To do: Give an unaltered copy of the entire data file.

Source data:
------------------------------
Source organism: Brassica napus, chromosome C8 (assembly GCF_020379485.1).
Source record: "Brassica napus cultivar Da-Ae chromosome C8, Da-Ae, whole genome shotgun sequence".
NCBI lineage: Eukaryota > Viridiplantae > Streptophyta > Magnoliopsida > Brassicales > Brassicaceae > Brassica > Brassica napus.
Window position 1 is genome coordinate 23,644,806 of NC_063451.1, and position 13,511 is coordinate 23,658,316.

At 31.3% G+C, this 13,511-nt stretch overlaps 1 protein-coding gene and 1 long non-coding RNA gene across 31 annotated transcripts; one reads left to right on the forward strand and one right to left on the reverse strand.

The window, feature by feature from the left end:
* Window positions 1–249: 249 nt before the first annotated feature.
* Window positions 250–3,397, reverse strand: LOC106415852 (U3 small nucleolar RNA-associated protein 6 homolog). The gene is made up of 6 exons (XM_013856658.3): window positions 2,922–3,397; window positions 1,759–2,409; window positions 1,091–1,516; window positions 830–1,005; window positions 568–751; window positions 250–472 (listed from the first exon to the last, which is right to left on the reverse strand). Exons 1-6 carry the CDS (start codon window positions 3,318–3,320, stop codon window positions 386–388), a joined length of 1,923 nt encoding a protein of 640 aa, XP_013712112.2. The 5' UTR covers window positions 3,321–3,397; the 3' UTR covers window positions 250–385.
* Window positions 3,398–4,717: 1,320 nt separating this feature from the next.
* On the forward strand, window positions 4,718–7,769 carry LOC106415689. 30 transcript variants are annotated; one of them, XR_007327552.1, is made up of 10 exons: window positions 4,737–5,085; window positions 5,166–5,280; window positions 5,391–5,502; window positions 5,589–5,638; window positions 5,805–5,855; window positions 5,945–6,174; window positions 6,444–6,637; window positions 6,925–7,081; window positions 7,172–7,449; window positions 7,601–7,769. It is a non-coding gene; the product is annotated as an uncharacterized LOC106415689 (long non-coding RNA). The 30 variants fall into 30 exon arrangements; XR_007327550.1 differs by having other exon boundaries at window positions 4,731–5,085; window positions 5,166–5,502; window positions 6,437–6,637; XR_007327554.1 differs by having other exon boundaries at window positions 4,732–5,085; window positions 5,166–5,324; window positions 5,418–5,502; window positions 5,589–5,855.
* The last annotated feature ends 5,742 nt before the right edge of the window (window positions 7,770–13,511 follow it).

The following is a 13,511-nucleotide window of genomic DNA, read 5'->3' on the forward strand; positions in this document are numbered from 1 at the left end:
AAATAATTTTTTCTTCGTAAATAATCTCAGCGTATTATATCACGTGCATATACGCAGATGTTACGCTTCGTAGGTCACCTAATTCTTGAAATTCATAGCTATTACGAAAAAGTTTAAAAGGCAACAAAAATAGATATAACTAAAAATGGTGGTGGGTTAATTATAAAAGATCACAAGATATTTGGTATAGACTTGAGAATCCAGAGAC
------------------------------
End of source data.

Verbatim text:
Source organism: Brassica napus, chromosome C8 (assembly GCF_020379485.1).
Source record: "Brassica napus cultivar Da-Ae chromosome C8, Da-Ae, whole genome shotgun sequence".
NCBI lineage: Eukaryota > Viridiplantae > Streptophyta > Magnoliopsida > Brassicales > Brassicaceae > Brassica > Brassica napus.
Window position 1 is genome coordinate 23,644,806 of NC_063451.1, and position 13,511 is coordinate 23,658,316.

At 31.3% G+C, this 13,511-nt stretch overlaps 1 protein-coding gene and 1 long non-coding RNA gene across 31 annotated transcripts; one reads left to right on the forward strand and one right to left on the reverse strand.

The window, feature by feature from the left end:
* Window positions 1–249: 249 nt before the first annotated feature.
* Window positions 250–3,397, reverse strand: LOC106415852 (U3 small nucleolar RNA-associated protein 6 homolog). The gene is made up of 6 exons (XM_013856658.3): window positions 2,922–3,397; window positions 1,759–2,409; window positions 1,091–1,516; window positions 830–1,005; window positions 568–751; window positions 250–472 (listed from the first exon to the last, which is right to left on the reverse strand). Exons 1-6 carry the CDS (start codon window positions 3,318–3,320, stop codon window positions 386–388), a joined length of 1,923 nt encoding a protein of 640 aa, XP_013712112.2. The 5' UTR covers window positions 3,321–3,397; the 3' UTR covers window positions 250–385.
* Window positions 3,398–4,717: 1,320 nt separating this feature from the next.
* On the forward strand, window positions 4,718–7,769 carry LOC106415689. 30 transcript variants are annotated; one of them, XR_007327552.1, is made up of 10 exons: window positions 4,737–5,085; window positions 5,166–5,280; window positions 5,391–5,502; window positions 5,589–5,638; window positions 5,805–5,855; window positions 5,945–6,174; window positions 6,444–6,637; window positions 6,925–7,081; window positions 7,172–7,449; window positions 7,601–7,769. It is a non-coding gene; the product is annotated as an uncharacterized LOC106415689 (long non-coding RNA). The 30 variants fall into 30 exon arrangements; XR_007327550.1 differs by having other exon boundaries at window positions 4,731–5,085; window positions 5,166–5,502; window positions 6,437–6,637; XR_007327554.1 differs by having other exon boundaries at window positions 4,732–5,085; window positions 5,166–5,324; window positions 5,418–5,502; window positions 5,589–5,855.
* The last annotated feature ends 5,742 nt before the right edge of the window (window positions 7,770–13,511 follow it).

The following is a 13,511-nucleotide window of genomic DNA, read 5'->3' on the forward strand; positions in this document are numbered from 1 at the left end:
AAATAATTTTTTCTTCGTAAATAATCTCAGCGTATTATATCACGTGCATATACGCAGATGTTACGCTTCGTAGGTCACCTAATTCTTGAAATTCATAGCTATTACGAAAAAGTTTAAAAGGCAACAAAAATAGATATAACTAAAAATGGTGGTGGGTTAATTATAAAAGATCACAAGATATTTGGTATAGACTTGAGAATCCAGAGAC